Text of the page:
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Triangulating Towards Socrates: The Socratic Circle and Its Aftermath

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Triangulating Towards Socrates: The Socratic Circle and Its Aftermath

October 12, 2020 - February 11, 2021

Organizers:

Gabriel Danzig (Bar-Ilan University)
James Redfield (University of Chicago) 

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Research Group Assistant: Shlomit Kulik

The fourth century BCE saw a flourishing of philosophical speculation centered around the figure of Socrates. More than a hundred different Socratic compositions were produced between 394 and the middle of the fourth century. This unprecedented flourishing of philosophical literature in this period created not merely a new literary genre, but a new cultural phenomenon that eclipsed the previous intellectual traditions, both naturalistic and sophistic. It would influence the major philosophic traditions of the ancient world, not only the Platonic and Aristotelian schools, but also the Stoic, Skeptical and Cyrenaic schools; and it has had a huge influence on the modern world, including on the curricula of today's leading universities. This project aims to recover the unique features of the Socratic revolution by exploring the diversity of opinions within and around the Socratic circle. Our hypothesis is that the impact of Plato and Aristotle has effectively blocked out alternative views of the nature of virtue and the human good and reduced our appreciation of what is unique in Plato and Aristotle. In particular, we expect to challenge the Aristotelian conception of the virtues as fixed traits of character acquired through repetition and practiced with pleasure. This account of the virtues, which has become almost self-evident to scholars in all fields, does not fit well with the descriptions of virtues found in the full Socratic corpus. Xenophon, for example, believes that virtues are inherently unstable, require constant supervision and effort, and are not necessarily practiced with pleasure. This view requires the re-examination of the concept that virtues are ends in the themselves, so familiar from Platonic and Aristotelian thinking. We also find a much wider range of virtue terminology in the full Socratic corpus. Aristotle seems to restrict the virtues by schematizing them in relation to distinct emotions and behavioral challenges. By examining the other Socratic writers, we hope to be able to reconstruct an alternative account that can stand up to philosophical challenge.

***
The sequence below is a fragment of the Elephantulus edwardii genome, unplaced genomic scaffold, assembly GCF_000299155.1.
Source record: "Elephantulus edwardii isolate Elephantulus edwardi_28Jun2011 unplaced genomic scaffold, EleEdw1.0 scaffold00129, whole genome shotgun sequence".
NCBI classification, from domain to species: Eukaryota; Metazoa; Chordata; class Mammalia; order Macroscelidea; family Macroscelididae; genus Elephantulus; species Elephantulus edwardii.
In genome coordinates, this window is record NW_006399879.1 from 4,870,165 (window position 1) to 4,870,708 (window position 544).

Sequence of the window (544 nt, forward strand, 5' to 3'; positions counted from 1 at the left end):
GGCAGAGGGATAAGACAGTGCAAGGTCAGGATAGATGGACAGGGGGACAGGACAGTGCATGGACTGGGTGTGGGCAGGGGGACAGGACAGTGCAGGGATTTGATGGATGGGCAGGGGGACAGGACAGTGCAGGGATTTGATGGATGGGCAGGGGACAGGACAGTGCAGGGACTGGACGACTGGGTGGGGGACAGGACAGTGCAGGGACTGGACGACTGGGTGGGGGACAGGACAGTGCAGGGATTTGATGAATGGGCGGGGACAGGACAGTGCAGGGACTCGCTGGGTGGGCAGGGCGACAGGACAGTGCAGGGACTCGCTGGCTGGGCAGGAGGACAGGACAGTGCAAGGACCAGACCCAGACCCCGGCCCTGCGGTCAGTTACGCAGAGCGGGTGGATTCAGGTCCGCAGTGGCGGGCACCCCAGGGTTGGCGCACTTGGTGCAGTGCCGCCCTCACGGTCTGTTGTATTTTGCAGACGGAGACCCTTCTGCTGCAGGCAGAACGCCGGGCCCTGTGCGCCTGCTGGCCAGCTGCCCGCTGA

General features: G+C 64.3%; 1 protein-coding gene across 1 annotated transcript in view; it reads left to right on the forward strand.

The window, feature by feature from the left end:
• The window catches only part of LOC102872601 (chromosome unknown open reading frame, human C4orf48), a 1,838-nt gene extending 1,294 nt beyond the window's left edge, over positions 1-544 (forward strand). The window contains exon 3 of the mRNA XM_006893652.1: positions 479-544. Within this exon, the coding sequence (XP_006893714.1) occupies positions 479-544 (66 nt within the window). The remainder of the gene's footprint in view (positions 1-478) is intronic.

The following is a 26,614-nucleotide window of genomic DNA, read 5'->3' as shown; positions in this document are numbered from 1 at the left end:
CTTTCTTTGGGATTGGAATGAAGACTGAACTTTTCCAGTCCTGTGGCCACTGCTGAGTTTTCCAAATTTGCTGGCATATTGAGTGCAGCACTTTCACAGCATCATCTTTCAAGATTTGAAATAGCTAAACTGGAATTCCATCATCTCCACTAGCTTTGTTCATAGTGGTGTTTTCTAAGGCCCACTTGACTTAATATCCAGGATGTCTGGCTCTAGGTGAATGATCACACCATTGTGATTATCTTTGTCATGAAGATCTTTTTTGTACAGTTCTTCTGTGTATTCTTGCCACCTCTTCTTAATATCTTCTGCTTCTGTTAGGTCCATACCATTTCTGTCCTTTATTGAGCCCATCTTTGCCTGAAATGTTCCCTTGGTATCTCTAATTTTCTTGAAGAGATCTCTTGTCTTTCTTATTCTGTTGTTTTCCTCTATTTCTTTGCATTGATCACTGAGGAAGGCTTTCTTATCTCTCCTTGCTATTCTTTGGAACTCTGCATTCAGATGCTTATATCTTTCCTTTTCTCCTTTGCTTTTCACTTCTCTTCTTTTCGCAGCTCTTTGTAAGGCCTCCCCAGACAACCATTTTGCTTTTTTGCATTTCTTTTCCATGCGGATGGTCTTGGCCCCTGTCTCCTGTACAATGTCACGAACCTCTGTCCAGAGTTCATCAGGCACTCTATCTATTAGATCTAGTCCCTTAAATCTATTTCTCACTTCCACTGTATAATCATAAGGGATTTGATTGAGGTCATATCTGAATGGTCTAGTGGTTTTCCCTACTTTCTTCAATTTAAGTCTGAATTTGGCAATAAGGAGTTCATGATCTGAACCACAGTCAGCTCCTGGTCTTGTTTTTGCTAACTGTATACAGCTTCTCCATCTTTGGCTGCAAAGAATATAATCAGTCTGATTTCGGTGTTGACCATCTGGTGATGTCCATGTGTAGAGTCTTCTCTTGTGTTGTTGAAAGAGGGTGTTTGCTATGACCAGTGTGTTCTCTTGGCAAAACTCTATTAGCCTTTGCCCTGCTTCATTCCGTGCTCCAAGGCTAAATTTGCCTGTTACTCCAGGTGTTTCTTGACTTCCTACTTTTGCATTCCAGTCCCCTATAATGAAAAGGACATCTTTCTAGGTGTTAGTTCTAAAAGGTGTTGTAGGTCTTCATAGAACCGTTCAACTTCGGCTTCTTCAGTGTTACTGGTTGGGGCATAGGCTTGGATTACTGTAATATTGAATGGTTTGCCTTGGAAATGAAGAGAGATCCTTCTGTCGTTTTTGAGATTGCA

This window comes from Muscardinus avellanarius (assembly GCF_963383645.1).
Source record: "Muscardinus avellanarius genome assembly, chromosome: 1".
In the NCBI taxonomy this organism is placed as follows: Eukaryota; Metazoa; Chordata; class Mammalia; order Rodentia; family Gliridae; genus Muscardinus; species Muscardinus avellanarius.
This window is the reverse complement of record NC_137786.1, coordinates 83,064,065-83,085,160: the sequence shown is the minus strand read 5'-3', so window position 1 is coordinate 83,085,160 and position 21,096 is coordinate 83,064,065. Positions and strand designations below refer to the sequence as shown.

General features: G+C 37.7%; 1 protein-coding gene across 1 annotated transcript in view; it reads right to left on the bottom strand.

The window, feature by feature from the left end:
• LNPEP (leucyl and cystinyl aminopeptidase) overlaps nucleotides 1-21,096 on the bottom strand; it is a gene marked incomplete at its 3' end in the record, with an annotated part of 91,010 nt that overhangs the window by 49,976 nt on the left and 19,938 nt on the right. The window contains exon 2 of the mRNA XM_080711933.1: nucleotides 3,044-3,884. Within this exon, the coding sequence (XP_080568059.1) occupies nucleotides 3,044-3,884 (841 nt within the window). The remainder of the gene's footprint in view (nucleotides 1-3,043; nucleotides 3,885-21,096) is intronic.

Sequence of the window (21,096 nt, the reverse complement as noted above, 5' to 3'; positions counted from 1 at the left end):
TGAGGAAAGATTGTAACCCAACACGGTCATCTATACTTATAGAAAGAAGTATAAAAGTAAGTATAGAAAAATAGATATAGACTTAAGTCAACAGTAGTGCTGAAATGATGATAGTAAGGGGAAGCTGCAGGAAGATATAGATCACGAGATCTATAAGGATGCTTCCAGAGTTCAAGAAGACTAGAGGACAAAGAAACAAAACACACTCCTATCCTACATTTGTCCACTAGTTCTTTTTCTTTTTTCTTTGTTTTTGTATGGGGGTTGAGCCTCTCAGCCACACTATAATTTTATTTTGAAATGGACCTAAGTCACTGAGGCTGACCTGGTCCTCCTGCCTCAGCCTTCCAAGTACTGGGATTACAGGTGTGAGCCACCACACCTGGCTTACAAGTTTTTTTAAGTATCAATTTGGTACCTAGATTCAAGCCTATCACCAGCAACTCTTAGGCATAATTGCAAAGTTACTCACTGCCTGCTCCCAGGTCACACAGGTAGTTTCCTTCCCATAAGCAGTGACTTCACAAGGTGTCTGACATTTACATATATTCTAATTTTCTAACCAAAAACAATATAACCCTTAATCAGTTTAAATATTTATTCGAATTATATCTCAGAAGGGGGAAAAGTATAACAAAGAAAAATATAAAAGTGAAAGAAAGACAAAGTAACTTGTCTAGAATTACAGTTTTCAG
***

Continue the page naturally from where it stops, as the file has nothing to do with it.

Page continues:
In order to recover and test alternative views, we will make use of a variety of methods. Where complete literary texts remain (as in the case of Xenophon and the Platonic pseudepigrapha) we will attempt to reconstruct the author's views of the substantial issues connected with the virtues and the human good by standard literary and philosophical analysis. Work on this has been started by members of the group and others. In cases where we only have fragmentary remains we will focus on comparative semantic analysis of ethical and political terms and concepts, following principles of the history of concepts (Begriffsgeschichte) which pays careful attention to the historical and philological roots of philosophical concepts. While not a replacement for philosophical interpretation, this approach provides a necessary starting place and corrective to purely philosophical research. It will be supplemented by philosophical analysis and defense.

 

 

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Cultural Brokerage in Pre-modern Islam

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Cultural Brokerage in Pre-modern Islam

September 1, 2020 – June 30, 2021

Organizers:

Uriel Simonsohn (University of Haifa)
Luke Yarbrough (UCLA)

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Research Group Assistant: Alon Ben Yehuda